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January 24,  2006

 A recommendation to establish a college preparatory high school in Wilmington is expected to be presented to the Christina school board within the next couple of months. Although a public school, it would be a boarding school.

Maurice Pritchett, assistant to the superintendent for family and community engagement and advocacy, told Delaforum that the committee which he co-chairs with Raye Jones-Avery, past president of Kuumba Academy, was ready to go before the board last autumn, but has held up while the district hires a new superintendent and conducts a bond referendum.

Modeled on the Seed School of Washington, an academically rigorous academy serving inner-city students in the District of Columbia, the goal would be to have all of its graduates go on to a college education.

The Wilmington school would also be directed toward economically disadvantaged youth, although it would look to draw students from families of various income levels from throughout New Castle County, Pritchett said.

The advantage of a boarding school, he added, is that students not only would be removed from day-to-day contact with such things as drugs and street crime but also would be in an environment where they would focus on their education.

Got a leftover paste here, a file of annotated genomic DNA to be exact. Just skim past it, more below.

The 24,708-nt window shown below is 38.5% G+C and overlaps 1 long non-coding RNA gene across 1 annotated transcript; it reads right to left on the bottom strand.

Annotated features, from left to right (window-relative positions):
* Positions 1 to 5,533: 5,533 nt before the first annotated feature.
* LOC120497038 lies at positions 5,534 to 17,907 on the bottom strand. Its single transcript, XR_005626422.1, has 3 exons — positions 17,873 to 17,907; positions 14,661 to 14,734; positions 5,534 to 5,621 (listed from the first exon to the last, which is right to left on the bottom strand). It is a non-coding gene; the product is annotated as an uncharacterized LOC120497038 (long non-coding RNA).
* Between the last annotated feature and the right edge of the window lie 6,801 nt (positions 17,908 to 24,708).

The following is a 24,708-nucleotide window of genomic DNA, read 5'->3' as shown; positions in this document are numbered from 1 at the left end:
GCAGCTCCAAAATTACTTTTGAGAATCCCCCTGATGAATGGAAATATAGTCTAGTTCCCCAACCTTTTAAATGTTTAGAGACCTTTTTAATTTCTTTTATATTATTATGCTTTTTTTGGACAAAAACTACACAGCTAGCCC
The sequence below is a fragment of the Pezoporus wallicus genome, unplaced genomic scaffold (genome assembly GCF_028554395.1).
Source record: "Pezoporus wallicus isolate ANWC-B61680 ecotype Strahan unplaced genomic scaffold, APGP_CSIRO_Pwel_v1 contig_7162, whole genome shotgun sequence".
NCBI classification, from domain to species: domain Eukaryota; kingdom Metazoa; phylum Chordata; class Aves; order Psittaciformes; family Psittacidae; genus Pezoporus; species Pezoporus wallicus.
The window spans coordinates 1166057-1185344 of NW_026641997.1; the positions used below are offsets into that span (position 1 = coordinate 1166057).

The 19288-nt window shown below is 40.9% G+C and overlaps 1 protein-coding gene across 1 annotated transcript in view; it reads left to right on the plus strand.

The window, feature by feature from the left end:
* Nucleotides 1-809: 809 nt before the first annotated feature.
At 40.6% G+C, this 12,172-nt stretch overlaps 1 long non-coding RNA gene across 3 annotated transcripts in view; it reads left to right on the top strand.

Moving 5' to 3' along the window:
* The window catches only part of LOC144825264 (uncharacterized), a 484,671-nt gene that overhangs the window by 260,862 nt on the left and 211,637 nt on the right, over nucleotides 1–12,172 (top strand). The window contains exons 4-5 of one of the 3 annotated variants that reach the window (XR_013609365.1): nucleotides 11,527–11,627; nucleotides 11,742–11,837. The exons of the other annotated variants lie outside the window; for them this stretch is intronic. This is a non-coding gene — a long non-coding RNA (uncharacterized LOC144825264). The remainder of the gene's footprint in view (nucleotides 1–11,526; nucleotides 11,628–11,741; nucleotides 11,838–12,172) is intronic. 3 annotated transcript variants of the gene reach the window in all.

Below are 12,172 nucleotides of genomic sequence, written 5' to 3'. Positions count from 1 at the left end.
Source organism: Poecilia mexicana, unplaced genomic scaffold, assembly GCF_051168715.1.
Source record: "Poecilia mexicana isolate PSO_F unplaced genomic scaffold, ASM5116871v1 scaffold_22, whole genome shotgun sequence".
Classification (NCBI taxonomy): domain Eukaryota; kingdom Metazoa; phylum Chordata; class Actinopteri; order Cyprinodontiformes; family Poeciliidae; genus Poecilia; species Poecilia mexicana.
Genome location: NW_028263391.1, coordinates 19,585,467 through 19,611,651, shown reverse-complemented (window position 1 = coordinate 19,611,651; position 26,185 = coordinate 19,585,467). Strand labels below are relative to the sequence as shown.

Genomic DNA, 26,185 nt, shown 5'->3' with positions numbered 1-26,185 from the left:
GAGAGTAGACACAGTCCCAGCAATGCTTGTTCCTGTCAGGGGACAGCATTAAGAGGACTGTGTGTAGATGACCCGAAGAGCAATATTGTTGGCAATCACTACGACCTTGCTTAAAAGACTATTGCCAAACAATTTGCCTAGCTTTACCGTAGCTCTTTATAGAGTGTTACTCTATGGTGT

The school in Washington is sponsored by the non-profit Seed Foundation. The one in Wilmington, Pritchett said, would be run under the auspices of the Christina district. It would necessarily require additional financial backing because of its room-and-board requirements.

Pritchett has been an educator in Wilmington for many years. A graduate of Howard High and Delaware State University, he was principal of Bancroft during the transition to court-ordered desegregation in the late 1970s.

He acknowledges a full measure of idealism in the plan, but points out that the committee is composed of people with their feet firmly on the ground. Mayor Jim Baker is one of the members.

  Only one in five college graduates and nearly a third of those earning two-year associate degrees have only basic quantitative literacy skills, a national survey by the American Institutes for Research found. That means that they can't estimate if their car has enough gasoline to get to the next gas station or calculate the total cost of ordering office supplies. CLICK HERE to reach the Institutes' website to read a summary or access the full report.

  Saying Massachusetts could become a legal battleground in the war over childhood obesity, a Washington, D.C., nutrition group has threatened a lawsuit in Boston against the Nickelodeon cable network and Kellogg Co. for using cartoon characters like Sponge Bob Square Pants and Tony the Tiger to sell junk food to children.  MORE

  Chief executive officers of major companies are now being paid 400 times what the average worker makes. The Houston Post reported that in reference to proposed new Securities and Exchange Commission regulations that would require corporations to be more forthright in disclosing executives' salaries. CLICK HERE to read the article.

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